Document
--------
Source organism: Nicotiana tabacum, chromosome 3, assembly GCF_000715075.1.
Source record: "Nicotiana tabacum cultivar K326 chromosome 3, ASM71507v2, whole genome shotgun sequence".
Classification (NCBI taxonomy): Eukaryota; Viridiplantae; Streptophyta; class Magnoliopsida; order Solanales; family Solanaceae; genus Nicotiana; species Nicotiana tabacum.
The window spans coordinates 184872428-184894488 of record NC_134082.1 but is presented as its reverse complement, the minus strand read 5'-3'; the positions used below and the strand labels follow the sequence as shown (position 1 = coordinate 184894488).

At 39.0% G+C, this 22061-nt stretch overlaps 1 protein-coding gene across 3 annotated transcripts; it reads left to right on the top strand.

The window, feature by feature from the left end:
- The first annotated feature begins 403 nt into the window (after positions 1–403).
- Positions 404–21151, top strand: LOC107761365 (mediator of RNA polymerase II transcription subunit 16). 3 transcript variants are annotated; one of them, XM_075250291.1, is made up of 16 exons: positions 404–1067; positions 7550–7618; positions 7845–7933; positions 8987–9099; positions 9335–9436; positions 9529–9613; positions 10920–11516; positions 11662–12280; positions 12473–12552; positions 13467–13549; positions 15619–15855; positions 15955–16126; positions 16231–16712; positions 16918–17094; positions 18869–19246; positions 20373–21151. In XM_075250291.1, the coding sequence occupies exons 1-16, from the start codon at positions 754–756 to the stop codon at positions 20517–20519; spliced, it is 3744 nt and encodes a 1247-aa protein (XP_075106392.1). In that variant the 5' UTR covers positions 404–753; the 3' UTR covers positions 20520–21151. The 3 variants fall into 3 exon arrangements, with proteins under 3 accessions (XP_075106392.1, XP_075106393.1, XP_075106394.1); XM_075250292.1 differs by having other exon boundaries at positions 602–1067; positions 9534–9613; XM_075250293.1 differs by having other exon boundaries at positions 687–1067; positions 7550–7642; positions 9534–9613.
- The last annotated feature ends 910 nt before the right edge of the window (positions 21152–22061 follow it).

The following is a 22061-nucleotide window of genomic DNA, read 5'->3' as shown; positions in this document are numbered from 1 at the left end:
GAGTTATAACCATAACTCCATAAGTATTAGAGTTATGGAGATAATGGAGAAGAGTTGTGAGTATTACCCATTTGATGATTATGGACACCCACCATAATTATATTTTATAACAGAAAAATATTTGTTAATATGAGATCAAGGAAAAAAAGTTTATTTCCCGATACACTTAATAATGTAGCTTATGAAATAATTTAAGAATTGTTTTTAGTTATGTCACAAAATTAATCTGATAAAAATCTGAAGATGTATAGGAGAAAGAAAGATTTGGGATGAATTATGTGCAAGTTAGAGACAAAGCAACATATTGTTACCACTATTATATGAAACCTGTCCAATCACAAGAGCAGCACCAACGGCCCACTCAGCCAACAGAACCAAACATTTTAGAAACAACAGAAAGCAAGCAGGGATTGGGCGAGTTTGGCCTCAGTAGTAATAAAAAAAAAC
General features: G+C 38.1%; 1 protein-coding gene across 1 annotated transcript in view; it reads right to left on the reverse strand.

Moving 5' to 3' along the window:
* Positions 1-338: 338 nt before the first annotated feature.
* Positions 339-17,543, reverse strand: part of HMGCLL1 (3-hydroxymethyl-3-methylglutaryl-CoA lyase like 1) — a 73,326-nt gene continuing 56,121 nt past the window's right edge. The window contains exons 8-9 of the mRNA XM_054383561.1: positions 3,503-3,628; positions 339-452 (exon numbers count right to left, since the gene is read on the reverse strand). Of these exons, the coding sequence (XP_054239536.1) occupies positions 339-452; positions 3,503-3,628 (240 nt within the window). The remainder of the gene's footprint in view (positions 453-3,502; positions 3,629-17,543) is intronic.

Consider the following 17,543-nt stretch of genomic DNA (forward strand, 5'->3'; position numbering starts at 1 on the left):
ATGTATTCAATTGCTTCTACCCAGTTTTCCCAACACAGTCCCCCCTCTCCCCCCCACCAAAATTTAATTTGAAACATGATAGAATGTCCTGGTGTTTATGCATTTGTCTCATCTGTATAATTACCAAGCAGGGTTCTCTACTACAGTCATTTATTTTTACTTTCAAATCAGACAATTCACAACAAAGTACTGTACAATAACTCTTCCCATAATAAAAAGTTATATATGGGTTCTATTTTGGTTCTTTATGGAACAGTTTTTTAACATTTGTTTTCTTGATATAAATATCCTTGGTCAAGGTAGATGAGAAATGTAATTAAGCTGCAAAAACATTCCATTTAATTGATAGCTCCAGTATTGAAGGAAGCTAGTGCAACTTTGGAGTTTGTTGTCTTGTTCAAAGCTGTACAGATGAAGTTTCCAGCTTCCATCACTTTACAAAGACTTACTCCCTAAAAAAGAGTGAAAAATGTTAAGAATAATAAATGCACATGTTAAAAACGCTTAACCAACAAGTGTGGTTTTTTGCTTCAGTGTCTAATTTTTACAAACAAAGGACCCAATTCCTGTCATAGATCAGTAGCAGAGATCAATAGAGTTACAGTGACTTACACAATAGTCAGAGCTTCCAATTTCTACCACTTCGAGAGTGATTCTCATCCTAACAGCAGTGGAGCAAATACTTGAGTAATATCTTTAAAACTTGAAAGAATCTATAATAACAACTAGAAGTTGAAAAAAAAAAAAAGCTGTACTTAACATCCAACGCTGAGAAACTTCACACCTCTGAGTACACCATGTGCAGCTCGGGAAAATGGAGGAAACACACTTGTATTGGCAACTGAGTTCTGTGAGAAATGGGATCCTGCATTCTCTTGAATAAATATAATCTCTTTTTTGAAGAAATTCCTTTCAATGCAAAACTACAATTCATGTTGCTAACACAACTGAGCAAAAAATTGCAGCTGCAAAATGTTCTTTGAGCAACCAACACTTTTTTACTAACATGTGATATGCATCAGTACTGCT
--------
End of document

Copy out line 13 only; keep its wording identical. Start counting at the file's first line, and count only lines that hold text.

Moving 5' to 3' along the window: